The right amount of rest varies depending on the workout and the person, but as a rule of thumb, you should aim to take just enough that you can go hard during your next sprint or set of squats, but not so much that you’re totally recovered. Here are some guidelines on how much rest to take depending on your workout.

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9. Pair exercises in sets.

One of the best ways to help you minimize rest and work efficiently toward a specific goal is to pair exercises in sets. This means you choose two exercises, do them back to back to complete one set, take a quick rest, then repeat for two more sets (resting in between each set).

In a superset (the term commonly gets tossed around, but there are different types of sets depending on the muscle groups you work), you’ll choose exercises that work opposing muscle groups (like a chest press and a back row), and this type of pairing is ideal for building strength, or how much actual force your muscles can produce. A compound set pairs two exercises that work the same muscle group (like a triceps kickback and an overhead triceps extension), and helps with muscle definition. If you’re working two completely different muscle groups (like push-ups and squats), that’s considered a circuit, which is great for burning fat because your body has to work harder to pump blood to different muscle areas. For more on how to pair exercises in a set that’s right for your goals, head on over here.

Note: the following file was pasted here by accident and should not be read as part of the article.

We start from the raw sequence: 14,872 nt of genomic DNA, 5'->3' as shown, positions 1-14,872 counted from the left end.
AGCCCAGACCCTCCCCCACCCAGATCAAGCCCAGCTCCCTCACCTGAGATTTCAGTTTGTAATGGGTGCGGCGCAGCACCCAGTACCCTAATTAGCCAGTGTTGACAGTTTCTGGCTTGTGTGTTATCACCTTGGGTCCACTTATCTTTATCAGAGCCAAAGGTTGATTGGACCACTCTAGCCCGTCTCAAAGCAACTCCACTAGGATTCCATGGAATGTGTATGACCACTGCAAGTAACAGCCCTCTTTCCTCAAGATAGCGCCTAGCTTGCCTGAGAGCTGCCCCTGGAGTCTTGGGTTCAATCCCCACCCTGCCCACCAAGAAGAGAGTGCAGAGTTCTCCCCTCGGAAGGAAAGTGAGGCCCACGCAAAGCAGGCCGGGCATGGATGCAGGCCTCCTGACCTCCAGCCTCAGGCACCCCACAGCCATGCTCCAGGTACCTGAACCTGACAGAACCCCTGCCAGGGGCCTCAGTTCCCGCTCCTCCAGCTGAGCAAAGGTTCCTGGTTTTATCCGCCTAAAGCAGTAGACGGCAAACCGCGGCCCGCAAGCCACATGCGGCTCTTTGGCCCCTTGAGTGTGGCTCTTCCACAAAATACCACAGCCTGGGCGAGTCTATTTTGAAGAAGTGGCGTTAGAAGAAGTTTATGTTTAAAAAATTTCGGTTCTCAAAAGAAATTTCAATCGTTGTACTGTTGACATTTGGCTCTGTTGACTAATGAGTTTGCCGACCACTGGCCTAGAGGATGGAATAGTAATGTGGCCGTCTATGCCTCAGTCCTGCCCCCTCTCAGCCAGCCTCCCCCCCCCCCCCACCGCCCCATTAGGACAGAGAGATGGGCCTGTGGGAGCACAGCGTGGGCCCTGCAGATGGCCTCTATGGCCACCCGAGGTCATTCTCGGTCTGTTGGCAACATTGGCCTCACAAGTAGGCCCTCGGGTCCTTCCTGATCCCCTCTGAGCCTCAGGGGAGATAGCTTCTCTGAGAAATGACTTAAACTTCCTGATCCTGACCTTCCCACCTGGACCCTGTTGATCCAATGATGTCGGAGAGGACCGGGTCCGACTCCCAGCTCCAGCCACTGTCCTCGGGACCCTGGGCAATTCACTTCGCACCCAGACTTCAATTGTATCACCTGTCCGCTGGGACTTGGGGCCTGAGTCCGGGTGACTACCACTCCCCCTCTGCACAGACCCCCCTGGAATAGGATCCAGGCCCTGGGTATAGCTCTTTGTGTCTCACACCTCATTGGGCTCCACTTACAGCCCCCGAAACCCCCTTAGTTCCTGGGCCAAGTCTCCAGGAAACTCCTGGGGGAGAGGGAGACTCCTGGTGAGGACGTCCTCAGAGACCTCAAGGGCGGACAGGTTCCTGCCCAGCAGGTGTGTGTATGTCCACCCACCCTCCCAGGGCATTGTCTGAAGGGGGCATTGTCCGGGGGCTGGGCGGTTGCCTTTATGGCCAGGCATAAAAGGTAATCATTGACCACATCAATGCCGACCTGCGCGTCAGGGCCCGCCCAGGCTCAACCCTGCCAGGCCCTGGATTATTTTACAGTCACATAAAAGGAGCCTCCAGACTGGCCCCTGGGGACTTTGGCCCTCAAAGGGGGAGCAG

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10. Incorporate compound movements to hit more muscles at once.